Are there any primarily visual artists that have inspired you?

The Viennese Actionists, definitely. Just seeing photos of the stuff they did really... uh, I don't know what the word would be! (laughs) I'd say as far as visual things go it's mostly films; films are more influential to me than painters or anything. The original Texas Chain Saw Massacre [Tobe Hooper, 1975], Combat Shock [Buddy Giovinazzo, 1986], Deadbeat at Dawn [Jim van Bebber, 1988]. Just everything about those movies: the sound, the film, the story. All three of them are really dismal and disgusting, not necessarily in a gore way, just.. I guess I found them inspiring in some way (laughs).

Do you always create your artwork for the solo releases?

Mostly I do it all myself. Except for a tape I did on Monorail Trespassing that Jon Borges did the artwork for, and there are some American Tapes releases that John Olson did the art for, of course.

What inspires your choices for the artwork for your solo and side-project releases?

You know I'm not even sure. Dominick Fernow from Prurient was talking to me about that, and mentioned things I'd never really thought about. I think it's about making something that, when you're, you know, flipping through the record bins or the tape bins will make you look twice, and be curious about. I like using intense images, horror movie-esque, creepy. All across the board intense, from intensely stupid to intensely scary. I like things to really stick out and grab your attention. A lot of us grew up watching horror movies and being really into horror movies and exploitation films, and the way they would advertise stuff with the most over the top taglines and posters and commercial trailers has influenced me a lot in my use of images and titles.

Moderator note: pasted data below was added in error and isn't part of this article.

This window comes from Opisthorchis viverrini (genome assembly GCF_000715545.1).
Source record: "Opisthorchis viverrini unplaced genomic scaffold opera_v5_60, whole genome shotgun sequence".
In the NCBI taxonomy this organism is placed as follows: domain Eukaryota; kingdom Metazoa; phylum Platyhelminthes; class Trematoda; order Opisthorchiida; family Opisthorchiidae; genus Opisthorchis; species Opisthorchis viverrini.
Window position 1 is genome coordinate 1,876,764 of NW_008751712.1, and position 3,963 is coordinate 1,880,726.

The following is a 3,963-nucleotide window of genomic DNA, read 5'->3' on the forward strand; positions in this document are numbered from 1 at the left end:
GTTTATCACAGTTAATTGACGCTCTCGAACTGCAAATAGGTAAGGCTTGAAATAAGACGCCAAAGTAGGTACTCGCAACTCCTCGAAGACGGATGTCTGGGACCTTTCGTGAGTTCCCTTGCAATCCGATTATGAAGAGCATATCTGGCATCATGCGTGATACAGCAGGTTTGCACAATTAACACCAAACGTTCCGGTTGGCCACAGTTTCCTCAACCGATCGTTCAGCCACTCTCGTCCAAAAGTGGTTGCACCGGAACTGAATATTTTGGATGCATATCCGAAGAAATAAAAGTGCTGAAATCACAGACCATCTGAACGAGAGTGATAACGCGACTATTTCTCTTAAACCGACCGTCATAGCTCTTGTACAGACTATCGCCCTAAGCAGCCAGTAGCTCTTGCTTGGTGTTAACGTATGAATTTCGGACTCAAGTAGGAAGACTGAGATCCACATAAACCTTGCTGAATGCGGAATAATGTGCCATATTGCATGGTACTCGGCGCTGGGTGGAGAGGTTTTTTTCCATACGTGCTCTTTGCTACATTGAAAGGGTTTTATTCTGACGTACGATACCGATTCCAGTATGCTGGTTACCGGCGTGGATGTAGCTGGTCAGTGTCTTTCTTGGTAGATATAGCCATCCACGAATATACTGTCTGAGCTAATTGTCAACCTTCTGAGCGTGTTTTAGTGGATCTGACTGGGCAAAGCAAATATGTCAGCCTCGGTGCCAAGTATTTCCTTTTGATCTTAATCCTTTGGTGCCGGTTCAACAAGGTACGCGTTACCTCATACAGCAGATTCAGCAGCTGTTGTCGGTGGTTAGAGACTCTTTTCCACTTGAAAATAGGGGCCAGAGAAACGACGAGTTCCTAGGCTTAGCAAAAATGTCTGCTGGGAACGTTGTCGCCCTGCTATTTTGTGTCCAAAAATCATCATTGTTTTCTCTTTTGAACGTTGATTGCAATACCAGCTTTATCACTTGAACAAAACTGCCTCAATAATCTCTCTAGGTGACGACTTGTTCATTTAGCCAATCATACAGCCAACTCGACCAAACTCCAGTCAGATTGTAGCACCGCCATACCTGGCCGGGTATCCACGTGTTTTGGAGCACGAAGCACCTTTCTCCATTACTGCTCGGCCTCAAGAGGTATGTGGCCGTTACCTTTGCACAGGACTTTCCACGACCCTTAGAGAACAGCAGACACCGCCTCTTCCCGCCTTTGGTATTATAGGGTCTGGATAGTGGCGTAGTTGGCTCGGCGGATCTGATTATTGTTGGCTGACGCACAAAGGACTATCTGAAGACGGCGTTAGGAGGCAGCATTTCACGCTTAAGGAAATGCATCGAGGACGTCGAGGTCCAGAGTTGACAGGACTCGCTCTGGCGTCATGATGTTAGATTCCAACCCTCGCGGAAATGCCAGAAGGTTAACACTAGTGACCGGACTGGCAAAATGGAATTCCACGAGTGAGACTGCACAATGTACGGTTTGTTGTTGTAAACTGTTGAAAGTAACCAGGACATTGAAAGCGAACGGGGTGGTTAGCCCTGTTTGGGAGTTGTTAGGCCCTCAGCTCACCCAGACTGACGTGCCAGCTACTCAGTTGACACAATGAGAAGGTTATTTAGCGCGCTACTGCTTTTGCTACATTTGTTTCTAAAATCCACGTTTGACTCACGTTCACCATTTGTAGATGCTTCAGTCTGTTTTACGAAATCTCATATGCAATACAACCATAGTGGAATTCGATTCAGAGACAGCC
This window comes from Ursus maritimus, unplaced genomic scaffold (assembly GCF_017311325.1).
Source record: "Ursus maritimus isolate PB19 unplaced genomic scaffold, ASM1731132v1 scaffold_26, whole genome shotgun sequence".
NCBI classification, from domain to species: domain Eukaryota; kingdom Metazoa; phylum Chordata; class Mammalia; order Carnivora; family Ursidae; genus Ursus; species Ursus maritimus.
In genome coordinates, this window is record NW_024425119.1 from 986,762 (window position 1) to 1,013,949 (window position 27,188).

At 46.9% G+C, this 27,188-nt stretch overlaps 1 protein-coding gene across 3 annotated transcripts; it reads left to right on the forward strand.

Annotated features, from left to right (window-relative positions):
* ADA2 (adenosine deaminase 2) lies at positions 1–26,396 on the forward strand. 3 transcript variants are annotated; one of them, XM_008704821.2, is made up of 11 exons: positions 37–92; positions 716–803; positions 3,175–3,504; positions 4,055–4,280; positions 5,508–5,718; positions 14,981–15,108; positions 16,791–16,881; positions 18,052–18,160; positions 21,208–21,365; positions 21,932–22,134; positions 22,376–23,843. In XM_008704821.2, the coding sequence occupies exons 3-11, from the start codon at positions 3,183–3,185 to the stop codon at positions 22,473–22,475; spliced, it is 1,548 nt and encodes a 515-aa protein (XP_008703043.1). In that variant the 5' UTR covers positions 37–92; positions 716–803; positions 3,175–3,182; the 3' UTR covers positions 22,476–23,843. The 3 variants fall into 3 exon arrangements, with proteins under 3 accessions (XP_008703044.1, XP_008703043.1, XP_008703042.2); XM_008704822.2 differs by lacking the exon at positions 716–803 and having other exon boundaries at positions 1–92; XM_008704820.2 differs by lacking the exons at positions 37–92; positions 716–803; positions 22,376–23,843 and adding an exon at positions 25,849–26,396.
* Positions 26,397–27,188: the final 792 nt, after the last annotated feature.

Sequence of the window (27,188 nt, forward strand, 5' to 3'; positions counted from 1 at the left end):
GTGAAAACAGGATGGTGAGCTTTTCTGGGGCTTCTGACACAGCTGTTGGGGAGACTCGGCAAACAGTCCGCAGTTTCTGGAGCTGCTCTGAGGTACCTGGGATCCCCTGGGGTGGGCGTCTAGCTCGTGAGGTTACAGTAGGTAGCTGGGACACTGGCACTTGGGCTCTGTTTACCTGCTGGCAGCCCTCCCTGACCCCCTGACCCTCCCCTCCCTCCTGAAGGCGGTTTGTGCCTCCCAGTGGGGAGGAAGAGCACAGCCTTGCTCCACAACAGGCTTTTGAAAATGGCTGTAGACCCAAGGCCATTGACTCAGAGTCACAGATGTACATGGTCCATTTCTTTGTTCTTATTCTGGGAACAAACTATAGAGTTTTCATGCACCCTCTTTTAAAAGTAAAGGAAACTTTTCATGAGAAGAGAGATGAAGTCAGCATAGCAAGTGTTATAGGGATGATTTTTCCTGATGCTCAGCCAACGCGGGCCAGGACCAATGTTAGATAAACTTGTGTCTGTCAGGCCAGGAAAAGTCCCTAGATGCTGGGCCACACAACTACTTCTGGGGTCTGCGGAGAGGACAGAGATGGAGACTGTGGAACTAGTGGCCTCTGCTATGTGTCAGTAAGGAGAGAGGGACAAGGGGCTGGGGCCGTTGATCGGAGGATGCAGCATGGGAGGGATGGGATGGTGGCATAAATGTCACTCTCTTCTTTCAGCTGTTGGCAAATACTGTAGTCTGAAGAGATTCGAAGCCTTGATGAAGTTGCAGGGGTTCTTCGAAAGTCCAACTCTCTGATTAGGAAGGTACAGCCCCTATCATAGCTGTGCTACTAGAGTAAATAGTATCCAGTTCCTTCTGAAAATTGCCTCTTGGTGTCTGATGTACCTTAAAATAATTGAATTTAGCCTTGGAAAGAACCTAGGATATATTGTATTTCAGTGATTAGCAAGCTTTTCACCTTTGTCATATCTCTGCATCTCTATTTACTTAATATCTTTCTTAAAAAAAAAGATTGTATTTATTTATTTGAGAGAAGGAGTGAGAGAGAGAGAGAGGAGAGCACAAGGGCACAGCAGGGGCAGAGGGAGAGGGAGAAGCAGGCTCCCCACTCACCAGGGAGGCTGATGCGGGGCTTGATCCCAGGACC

Outsiders to the noise scene might think that it's all about confrontation.

People who don't look deep enough into it might think that, but it's just a part of it, a little subgenre of people who are really in it to be offensive or confrontational.

I remember a few people stating on the ChondriticSound forum that noise should only be garbage spewed out prolifically by the artist (Dilloway laughs) and no one should try to create a masterpiece. What do you think about that?

Well that probably works for some people, but noise means a lot of different things to different people. When I think of noise I think of someone like the Haters or The New Blockaders—something that's just straight noise. There's no musical element to it. I guess some of the New Blockaders stuff has some composition to it, but The Haters, I mean that's just pure noise. By that definition, I wouldn't consider myself a noise artist.

Can you recommend any masterpieces of noise as a genre?

I'd say Henning Christiansen's Symphony Natura [Slowscan], The Haters' In the Shade of Fire [Silent], which actually I'm going to be putting out on CD soon, and the first New Blockaders album. Those three seem pretty important to me.